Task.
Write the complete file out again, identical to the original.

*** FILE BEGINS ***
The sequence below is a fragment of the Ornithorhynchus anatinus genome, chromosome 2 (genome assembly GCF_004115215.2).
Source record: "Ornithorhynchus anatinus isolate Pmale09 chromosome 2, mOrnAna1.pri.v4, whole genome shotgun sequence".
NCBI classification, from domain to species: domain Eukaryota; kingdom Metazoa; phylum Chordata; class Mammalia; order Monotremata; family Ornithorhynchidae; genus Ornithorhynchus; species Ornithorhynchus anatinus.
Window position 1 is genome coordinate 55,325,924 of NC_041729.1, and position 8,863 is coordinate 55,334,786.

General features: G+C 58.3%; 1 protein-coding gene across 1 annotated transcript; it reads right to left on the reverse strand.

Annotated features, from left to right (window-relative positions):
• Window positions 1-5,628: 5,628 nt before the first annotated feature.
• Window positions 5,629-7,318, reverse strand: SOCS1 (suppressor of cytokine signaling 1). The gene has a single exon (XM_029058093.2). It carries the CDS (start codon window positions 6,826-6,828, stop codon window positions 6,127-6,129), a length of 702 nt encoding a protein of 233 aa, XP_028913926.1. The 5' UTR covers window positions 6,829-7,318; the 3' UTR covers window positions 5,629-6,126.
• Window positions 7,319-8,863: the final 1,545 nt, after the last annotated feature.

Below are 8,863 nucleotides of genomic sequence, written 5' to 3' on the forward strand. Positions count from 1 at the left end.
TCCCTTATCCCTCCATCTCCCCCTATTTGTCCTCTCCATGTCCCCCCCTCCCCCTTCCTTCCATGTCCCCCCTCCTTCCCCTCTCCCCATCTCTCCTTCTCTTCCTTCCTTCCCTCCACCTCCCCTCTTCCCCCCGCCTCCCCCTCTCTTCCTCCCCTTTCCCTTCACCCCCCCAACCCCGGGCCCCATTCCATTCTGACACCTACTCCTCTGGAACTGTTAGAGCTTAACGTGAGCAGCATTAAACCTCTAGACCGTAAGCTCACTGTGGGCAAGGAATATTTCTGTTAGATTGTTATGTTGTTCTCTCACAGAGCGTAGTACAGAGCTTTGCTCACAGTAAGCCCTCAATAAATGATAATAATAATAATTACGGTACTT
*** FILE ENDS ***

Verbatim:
The sequence below is a fragment of the Ornithorhynchus anatinus genome, chromosome 2 (genome assembly GCF_004115215.2).
Source record: "Ornithorhynchus anatinus isolate Pmale09 chromosome 2, mOrnAna1.pri.v4, whole genome shotgun sequence".
NCBI classification, from domain to species: domain Eukaryota; kingdom Metazoa; phylum Chordata; class Mammalia; order Monotremata; family Ornithorhynchidae; genus Ornithorhynchus; species Ornithorhynchus anatinus.
Window position 1 is genome coordinate 55,325,924 of NC_041729.1, and position 8,863 is coordinate 55,334,786.

General features: G+C 58.3%; 1 protein-coding gene across 1 annotated transcript; it reads right to left on the reverse strand.

Annotated features, from left to right (window-relative positions):
• Window positions 1-5,628: 5,628 nt before the first annotated feature.
• Window positions 5,629-7,318, reverse strand: SOCS1 (suppressor of cytokine signaling 1). The gene has a single exon (XM_029058093.2). It carries the CDS (start codon window positions 6,826-6,828, stop codon window positions 6,127-6,129), a length of 702 nt encoding a protein of 233 aa, XP_028913926.1. The 5' UTR covers window positions 6,829-7,318; the 3' UTR covers window positions 5,629-6,126.
• Window positions 7,319-8,863: the final 1,545 nt, after the last annotated feature.

Below are 8,863 nucleotides of genomic sequence, written 5' to 3' on the forward strand. Positions count from 1 at the left end.
TCCCTTATCCCTCCATCTCCCCCTATTTGTCCTCTCCATGTCCCCCCCTCCCCCTTCCTTCCATGTCCCCCCTCCTTCCCCTCTCCCCATCTCTCCTTCTCTTCCTTCCTTCCCTCCACCTCCCCTCTTCCCCCCGCCTCCCCCTCTCTTCCTCCCCTTTCCCTTCACCCCCCCAACCCCGGGCCCCATTCCATTCTGACACCTACTCCTCTGGAACTGTTAGAGCTTAACGTGAGCAGCATTAAACCTCTAGACCGTAAGCTCACTGTGGGCAAGGAATATTTCTGTTAGATTGTTATGTTGTTCTCTCACAGAGCGTAGTACAGAGCTTTGCTCACAGTAAGCCCTCAATAAATGATAATAATAATAATTACGGTACTT